Regulatory accumulation: Killing the economy by a thousand cuts

First Published: 2017-01-03

by Rick Lowe

Back in April 2016, The Mercatus Center at George Mason University released a study on “The Cumulative Cost of Regulations” that shows how “regulations have a cumulative and detrimental effect on economic growth—and, over time, have a real impact on American families and workers.”

The results are no different here at home in The Bahamas.

Economic growth has been stagnant for a decade or more, yet rules, regulations and taxes keep mounting on businesses and taxpayers alike. In other words, the engine of the economy is unable to produce enough growth to satisfy the growing size and appetite of the government.

Just consider the implementation of Value Added Tax and the requirements around renewing a businesses license alone and one realizes the time, costs and disruption to day to day business.

The burden for established businesses is costly and detracts from investment, but magine how entrepreneurs setting out to open a business are hamstrung by the delays and financial burden.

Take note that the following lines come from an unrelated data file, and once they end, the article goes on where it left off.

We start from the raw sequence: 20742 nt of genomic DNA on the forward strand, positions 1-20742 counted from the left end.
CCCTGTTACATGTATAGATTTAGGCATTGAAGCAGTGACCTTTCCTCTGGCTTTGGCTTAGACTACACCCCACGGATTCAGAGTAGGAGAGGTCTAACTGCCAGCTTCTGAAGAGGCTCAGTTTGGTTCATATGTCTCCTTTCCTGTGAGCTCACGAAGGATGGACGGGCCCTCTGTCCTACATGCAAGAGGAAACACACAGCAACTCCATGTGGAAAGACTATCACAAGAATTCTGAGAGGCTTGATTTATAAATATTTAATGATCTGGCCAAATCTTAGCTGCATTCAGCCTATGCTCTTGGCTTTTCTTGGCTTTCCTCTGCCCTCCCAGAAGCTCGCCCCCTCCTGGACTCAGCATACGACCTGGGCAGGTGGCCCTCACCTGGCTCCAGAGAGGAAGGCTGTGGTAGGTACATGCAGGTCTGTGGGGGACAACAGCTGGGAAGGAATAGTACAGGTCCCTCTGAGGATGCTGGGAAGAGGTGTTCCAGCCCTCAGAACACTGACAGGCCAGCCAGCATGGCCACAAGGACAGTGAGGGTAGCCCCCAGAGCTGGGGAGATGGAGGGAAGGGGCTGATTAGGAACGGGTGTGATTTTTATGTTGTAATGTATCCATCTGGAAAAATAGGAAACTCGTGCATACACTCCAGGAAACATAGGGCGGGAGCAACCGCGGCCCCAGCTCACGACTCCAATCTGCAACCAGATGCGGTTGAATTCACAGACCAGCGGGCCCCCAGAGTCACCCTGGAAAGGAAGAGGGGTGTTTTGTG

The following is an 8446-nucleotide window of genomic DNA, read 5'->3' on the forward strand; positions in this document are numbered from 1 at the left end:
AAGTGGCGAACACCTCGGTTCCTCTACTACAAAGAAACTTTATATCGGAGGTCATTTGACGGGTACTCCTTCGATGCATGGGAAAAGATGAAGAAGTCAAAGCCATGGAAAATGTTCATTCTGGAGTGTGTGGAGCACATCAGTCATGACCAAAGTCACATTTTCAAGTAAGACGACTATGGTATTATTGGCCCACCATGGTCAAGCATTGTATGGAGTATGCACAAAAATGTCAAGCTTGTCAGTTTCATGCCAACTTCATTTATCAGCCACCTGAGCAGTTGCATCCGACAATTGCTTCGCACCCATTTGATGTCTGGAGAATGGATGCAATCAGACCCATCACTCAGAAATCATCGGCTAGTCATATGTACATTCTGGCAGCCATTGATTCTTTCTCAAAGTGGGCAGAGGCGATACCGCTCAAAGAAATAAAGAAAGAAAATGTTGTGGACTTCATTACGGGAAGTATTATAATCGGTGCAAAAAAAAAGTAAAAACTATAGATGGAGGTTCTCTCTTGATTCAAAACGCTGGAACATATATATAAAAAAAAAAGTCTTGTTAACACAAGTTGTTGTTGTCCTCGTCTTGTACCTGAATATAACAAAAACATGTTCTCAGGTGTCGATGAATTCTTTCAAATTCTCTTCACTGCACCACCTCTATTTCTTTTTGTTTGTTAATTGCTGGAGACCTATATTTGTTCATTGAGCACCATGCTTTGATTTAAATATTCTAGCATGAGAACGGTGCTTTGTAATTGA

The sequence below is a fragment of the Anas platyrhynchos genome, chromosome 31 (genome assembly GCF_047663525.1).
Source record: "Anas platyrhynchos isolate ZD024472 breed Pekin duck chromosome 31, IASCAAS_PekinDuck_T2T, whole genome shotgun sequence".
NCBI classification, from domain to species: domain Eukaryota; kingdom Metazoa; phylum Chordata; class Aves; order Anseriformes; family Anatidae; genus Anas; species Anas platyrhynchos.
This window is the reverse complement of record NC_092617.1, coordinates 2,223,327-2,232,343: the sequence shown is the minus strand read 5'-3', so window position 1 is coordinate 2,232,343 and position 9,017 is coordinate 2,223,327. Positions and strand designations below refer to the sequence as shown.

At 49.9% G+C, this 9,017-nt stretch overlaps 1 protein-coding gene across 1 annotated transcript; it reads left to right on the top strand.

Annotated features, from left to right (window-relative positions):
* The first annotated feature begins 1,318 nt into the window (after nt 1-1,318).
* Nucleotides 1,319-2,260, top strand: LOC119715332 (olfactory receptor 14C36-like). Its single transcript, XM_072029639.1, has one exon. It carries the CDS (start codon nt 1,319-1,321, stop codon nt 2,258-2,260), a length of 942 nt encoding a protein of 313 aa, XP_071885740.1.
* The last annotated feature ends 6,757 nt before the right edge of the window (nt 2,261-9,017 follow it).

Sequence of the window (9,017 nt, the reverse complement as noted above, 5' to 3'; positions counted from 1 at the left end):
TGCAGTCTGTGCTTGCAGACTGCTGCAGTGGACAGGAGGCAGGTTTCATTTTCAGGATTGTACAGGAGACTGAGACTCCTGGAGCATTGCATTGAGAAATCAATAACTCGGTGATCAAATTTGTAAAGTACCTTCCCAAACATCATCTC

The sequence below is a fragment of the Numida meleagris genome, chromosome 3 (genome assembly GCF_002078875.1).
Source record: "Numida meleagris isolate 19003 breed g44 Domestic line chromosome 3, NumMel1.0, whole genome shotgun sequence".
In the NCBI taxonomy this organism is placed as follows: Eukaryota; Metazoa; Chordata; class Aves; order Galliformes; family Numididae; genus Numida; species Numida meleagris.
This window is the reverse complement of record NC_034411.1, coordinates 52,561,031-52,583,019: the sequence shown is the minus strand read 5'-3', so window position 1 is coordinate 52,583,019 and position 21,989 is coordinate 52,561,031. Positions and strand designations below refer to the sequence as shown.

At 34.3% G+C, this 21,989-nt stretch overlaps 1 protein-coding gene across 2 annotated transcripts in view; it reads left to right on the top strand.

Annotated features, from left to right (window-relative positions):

Bureaucracy and corruption

As Peruvian economist, Hernando De Soto points out in his series, Globalization At The Crossroads and The Power Of The Poor, “We in the West (Read First World Countries) have little experience with the needless, mind-numbing procedures that smother most chances of economic advancement in the developing world. It’s on such bureaucracy that corruption is built.” Read more here…

In this environment “rent seeking” is the order of the day. Something most Bahamians are very familiar with, except here it’s called “buying civil servants lunch”

Whatever name we want to use, it’s destructive and lays waste to many efforts that will improve economic growth.

And political wannabes only promise more regulations and new laws instead of streamlining present ones that harm economic growth.

They’ll just add a few more regulations and taxes, borrow a few more million dollars and all will be well!

Thomas Sowell sums it up quite nicely in this quote from his book, Applied Economics:

“In short, killing the goose that lays the golden egg is a viable political strategy, so long as the goose does not die before the next election and no one traces the politicians’ fingerprints on the murder weapon.”

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